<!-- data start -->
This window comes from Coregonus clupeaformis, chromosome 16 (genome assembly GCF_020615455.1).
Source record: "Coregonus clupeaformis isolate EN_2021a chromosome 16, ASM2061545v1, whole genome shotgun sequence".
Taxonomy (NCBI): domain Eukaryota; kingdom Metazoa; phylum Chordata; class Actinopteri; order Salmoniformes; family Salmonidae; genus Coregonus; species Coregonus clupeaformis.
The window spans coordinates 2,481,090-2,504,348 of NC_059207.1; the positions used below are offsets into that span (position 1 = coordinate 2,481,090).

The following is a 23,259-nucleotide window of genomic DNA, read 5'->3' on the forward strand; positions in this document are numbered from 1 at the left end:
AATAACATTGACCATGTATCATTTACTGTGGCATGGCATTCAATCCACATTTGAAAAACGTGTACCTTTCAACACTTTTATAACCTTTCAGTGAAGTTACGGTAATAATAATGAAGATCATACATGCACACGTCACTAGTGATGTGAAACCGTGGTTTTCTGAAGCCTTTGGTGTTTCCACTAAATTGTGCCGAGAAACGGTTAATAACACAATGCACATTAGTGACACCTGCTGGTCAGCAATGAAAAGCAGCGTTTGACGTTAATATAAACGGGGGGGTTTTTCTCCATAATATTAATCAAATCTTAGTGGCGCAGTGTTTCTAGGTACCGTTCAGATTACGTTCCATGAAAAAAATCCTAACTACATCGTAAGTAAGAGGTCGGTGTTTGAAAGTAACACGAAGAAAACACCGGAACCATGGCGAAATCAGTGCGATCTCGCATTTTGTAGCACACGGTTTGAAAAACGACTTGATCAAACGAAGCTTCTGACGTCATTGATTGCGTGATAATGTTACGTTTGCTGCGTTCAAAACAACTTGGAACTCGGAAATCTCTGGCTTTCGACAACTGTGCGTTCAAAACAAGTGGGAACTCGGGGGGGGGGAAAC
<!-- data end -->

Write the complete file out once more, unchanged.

This window comes from Coregonus clupeaformis, chromosome 16 (genome assembly GCF_020615455.1).
Source record: "Coregonus clupeaformis isolate EN_2021a chromosome 16, ASM2061545v1, whole genome shotgun sequence".
Taxonomy (NCBI): domain Eukaryota; kingdom Metazoa; phylum Chordata; class Actinopteri; order Salmoniformes; family Salmonidae; genus Coregonus; species Coregonus clupeaformis.
The window spans coordinates 2,481,090-2,504,348 of NC_059207.1; the positions used below are offsets into that span (position 1 = coordinate 2,481,090).

The following is a 23,259-nucleotide window of genomic DNA, read 5'->3' on the forward strand; positions in this document are numbered from 1 at the left end:
AATAACATTGACCATGTATCATTTACTGTGGCATGGCATTCAATCCACATTTGAAAAACGTGTACCTTTCAACACTTTTATAACCTTTCAGTGAAGTTACGGTAATAATAATGAAGATCATACATGCACACGTCACTAGTGATGTGAAACCGTGGTTTTCTGAAGCCTTTGGTGTTTCCACTAAATTGTGCCGAGAAACGGTTAATAACACAATGCACATTAGTGACACCTGCTGGTCAGCAATGAAAAGCAGCGTTTGACGTTAATATAAACGGGGGGGTTTTTCTCCATAATATTAATCAAATCTTAGTGGCGCAGTGTTTCTAGGTACCGTTCAGATTACGTTCCATGAAAAAAATCCTAACTACATCGTAAGTAAGAGGTCGGTGTTTGAAAGTAACACGAAGAAAACACCGGAACCATGGCGAAATCAGTGCGATCTCGCATTTTGTAGCACACGGTTTGAAAAACGACTTGATCAAACGAAGCTTCTGACGTCATTGATTGCGTGATAATGTTACGTTTGCTGCGTTCAAAACAACTTGGAACTCGGAAATCTCTGGCTTTCGACAACTGTGCGTTCAAAACAAGTGGGAACTCGGGGGGGGGGAAAC